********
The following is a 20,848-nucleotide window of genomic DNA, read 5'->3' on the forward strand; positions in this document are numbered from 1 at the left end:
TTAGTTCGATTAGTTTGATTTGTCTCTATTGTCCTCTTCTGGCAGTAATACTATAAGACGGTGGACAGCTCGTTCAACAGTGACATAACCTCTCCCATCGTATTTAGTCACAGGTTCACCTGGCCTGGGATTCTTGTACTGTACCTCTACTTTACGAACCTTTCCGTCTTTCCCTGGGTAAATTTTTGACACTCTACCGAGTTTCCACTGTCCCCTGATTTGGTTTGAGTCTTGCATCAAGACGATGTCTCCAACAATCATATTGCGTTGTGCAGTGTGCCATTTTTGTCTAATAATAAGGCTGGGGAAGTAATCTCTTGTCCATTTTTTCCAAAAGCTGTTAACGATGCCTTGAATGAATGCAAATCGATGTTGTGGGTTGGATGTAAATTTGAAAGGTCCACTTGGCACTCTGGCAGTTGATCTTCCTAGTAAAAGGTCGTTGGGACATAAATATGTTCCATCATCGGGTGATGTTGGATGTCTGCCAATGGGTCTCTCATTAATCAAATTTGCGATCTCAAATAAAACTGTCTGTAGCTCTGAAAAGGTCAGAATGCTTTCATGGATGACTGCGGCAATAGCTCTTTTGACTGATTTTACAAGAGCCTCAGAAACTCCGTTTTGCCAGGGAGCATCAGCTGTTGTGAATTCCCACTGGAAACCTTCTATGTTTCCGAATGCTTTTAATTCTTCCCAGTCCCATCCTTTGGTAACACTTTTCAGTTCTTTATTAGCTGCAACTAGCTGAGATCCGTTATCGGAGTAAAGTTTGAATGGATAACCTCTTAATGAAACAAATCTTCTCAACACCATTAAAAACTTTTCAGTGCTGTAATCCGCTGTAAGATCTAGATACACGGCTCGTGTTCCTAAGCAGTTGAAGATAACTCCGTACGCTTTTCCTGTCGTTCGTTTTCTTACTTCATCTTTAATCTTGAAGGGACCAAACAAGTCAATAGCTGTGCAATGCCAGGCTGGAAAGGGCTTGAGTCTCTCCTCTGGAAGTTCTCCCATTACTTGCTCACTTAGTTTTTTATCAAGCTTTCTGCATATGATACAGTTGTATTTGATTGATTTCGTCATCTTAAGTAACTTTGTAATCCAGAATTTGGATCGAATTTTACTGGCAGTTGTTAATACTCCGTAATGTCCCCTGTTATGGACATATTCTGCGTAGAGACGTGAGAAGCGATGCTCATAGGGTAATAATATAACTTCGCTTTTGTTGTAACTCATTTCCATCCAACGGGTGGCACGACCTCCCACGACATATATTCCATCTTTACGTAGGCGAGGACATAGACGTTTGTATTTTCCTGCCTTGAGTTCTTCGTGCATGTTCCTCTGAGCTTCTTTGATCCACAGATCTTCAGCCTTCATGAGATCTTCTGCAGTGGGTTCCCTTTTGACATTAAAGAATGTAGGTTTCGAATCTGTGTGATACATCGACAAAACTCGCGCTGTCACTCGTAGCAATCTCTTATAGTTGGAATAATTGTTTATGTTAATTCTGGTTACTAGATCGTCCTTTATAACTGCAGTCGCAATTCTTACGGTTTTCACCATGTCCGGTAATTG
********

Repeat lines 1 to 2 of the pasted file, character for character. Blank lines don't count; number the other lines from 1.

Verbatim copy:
The following is a 20,848-nucleotide window of genomic DNA, read 5'->3' on the forward strand; positions in this document are numbered from 1 at the left end:
TTAGTTCGATTAGTTTGATTTGTCTCTATTGTCCTCTTCTGGCAGTAATACTATAAGACGGTGGACAGCTCGTTCAACAGTGACATAACCTCTCCCATCGTATTTAGTCACAGGTTCACCTGGCCTGGGATTCTTGTACTGTACCTCTACTTTACGAACCTTTCCGTCTTTCCCTGGGTAAATTTTTGACACTCTACCGAGTTTCCACTGTCCCCTGATTTGGTTTGAGTCTTGCATCAAGACGATGTCTCCAACAATCATATTGCGTTGTGCAGTGTGCCATTTTTGTCTAATAATAAGGCTGGGGAAGTAATCTCTTGTCCATTTTTTCCAAAAGCTGTTAACGATGCCTTGAATGAATGCAAATCGATGTTGTGGGTTGGATGTAAATTTGAAAGGTCCACTTGGCACTCTGGCAGTTGATCTTCCTAGTAAAAGGTCGTTGGGACATAAATATGTTCCATCATCGGGTGATGTTGGATGTCTGCCAATGGGTCTCTCATTAATCAAATTTGCGATCTCAAATAAAACTGTCTGTAGCTCTGAAAAGGTCAGAATGCTTTCATGGATGACTGCGGCAATAGCTCTTTTGACTGATTTTACAAGAGCCTCAGAAACTCCGTTTTGCCAGGGAGCATCAGCTGTTGTGAATTCCCACTGGAAACCTTCTATGTTTCCGAATGCTTTTAATTCTTCCCAGTCCCATCCTTTGGTAACACTTTTCAGTTCTTTATTAGCTGCAACTAGCTGAGATCCGTTATCGGAGTAAAGTTTGAATGGATAACCTCTTAATGAAACAAATCTTCTCAACACCATTAAAAACTTTTCAGTGCTGTAATCCGCTGTAAGATCTAGATACACGGCTCGTGTTCCTAAGCAGTTGAAGATAACTCCGTACGCTTTTCCTGTCGTTCGTTTTCTTACTTCATCTTTAATCTTGAAGGGACCAAACAAGTCAATAGCTGTGCAATGCCAGGCTGGAAAGGGCTTGAGTCTCTCCTCTGGAAGTTCTCCCATTACTTGCTCACTTAGTTTTTTATCAAGCTTTCTGCATATGATACAGTTGTATTTGATTGATTTCGTCATCTTAAGTAACTTTGTAATCCAGAATTTGGATCGAATTTTACTGGCAGTTGTTAATACTCCGTAATGTCCCCTGTTATGGACATATTCTGCGTAGAGACGTGAGAAGCGATGCTCATAGGGTAATAATATAACTTCGCTTTTGTTGTAACTCATTTCCATCCAACGGGTGGCACGACCTCCCACGACATATATTCCATCTTTACGTAGGCGAGGACATAGACGTTTGTATTTTCCTGCCTTGAGTTCTTCGTGCATGTTCCTCTGAGCTTCTTTGATCCACAGATCTTCAGCCTTCATGAGATCTTCTGCAGTGGGTTCCCTTTTGACATTAAAGAATGTAGGTTTCGAATCTGTGTGATACATCGACAAAACTCGCGCTGTCACTCGTAGCAATCTCTTATAGTTGGAATAATTGTTTATGTTAATTCTGGTTACTAGATCGTCCTTTATAACTGCAGTCGCAATTCTTACGGTTTTCACCATGTCCGGTAATTG